Let’s look at the connected car, or more importantly, what the autonomous car of the future will look like now that we have had a glimpse of what the and auto companies are saying here at CES 2018. So for this column, I thought I would give my predictions for the future of the connected car and what you might expect out of those companies that are ratcheting it up in this .

There is no question that everyone is talking about some pretty cool things here at CES. We are seeing a lot of awesome stuff from AI (artificial intelligence), robotics, machine learning, cities, and of course, autonomous intelligence. You name it, it’s here at CES this year. In fact, I have interviewed some awesome people so far on the radio. If you haven’t heard and seen some of the live streams check them out here. twitter.com/connectedwmag

But for this column, I really still want to stay focused on the future of autonomous vehicles/connected cars. For those of you who were able to listen to my regular radio podcast on Tuesday, I predicted we will not only see a lot of cool connected car functionalities and intelligence, but you will also hear more and more as companies unveil their big-picture, ecosystem plans for autonomous vehicles.

Think about it, you can’t have a smart city without talking about how all these things are going to move autonomously. So let’s delve into what will the car of the future look like now that we have had a few more days here at CES to really see what people are dreaming up as their vision of what we might be sitting in—because we won’t be it.

At the outset, let me say I recognize this newly connected world does of course open the door for all of us to have greater ecosystem concerns about the security of these connected vehicles. But before we address those, let’s examine what will the car of the future look like?

We already know that there might be some pretty unique looking EV (electric vehicles) like Solo by Electra Meccanica, single-occupant EV, which one-day might be autonomous—but not just yet—but let’s think about this not in terms of what the future cars will physically look like, but rather, what they will be able to do for us as a result of the IoT (Internet of Things).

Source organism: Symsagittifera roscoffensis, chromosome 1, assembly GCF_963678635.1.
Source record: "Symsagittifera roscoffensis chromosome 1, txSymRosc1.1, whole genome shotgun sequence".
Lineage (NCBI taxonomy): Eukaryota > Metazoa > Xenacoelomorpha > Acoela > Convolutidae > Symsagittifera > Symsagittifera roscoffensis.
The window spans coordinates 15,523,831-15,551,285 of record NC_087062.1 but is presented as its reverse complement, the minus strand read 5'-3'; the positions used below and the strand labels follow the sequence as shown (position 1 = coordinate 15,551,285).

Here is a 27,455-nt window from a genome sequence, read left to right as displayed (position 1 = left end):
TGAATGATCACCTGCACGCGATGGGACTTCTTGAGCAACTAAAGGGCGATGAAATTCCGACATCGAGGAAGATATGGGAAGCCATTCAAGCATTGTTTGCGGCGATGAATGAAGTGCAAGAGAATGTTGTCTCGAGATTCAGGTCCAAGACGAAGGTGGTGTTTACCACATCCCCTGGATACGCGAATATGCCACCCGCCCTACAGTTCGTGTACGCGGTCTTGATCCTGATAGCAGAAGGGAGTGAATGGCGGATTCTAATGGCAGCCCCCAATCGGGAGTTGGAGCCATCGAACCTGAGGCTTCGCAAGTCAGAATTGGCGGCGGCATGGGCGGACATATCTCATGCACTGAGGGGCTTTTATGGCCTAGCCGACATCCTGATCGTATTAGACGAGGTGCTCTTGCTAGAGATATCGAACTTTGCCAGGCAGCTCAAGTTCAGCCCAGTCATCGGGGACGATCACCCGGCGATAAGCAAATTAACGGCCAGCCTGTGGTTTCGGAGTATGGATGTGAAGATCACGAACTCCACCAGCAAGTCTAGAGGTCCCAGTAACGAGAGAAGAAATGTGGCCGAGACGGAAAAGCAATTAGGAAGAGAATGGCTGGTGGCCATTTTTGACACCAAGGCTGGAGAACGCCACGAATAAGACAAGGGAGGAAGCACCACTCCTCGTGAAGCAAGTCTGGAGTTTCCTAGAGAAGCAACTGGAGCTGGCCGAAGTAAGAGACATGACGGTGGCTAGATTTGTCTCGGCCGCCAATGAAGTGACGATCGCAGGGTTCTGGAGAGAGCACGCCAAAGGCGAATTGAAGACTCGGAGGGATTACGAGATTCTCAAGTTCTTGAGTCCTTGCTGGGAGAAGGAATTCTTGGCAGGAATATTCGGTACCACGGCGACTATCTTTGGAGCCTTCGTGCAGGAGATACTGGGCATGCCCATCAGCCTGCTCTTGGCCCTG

First, our vehicles will be smarter. They will connect to our personal , instantly. They will learn our preferences for traveling such as how we like our seats inclined, what music we like to listen to, what cabin temperature we want (adjusted for the time of day and time of year, of course), and so on. Creepy, but cool, right!

The cars of the future will have conversational AI, allowing us to speak commands to an in-vehicle system that will act like a personal assistant, getting to know us over time. Knowing our appointments, what we want to drink, eat, order, pay, and drive us where we want to go. That means our cars will be placing our food and drink orders, as well as paying for our gasoline. Not only will they pull us into our favorite Starbucks to pick up our Latte, but at 12:20 pm the car will start, warm our seat and then tell us it’s time to pick up our Big Mac around the corner. Our cars will know us and where we want to go knowing our patterns. That means our cars will become our personal drivers. In time, we will no longer require a person to sit behind the steering wheel.

Autonomous vehicles will be safer because they will be able to communicate with other vehicles on the road and with the infrastructure. There will be no more running red lights, no more fender benders because one or more drivers aren’t paying attention, and no more collisions with pedestrians, since vehicles will be able to sense objects and avoid them. Traffic jams will be reduced and traffic congestion will be redirected in times of natural disasters.

When drivers become passengers in their own vehicles, it will create opportunities for new applications aimed at entertaining us in ways we haven’t even imagined just yet. Or maybe we have we just haven’t created it just yet.

Some of the really awesome future hype-stuff that might get some of you concerned about potential might be brain-to-vehicle technology that Nissan talked about that the carmaker unveiled where a brain-wave-tracking skullcap-type system anticipates a driver’s steering; and Nvidia and Volkswagen have teamed up to add AI capabilities to the German automaker’s future models to take the form of “intelligent co-pilot” systems. But who knows what that will mean exactly for voice, gesture, and facial recognition.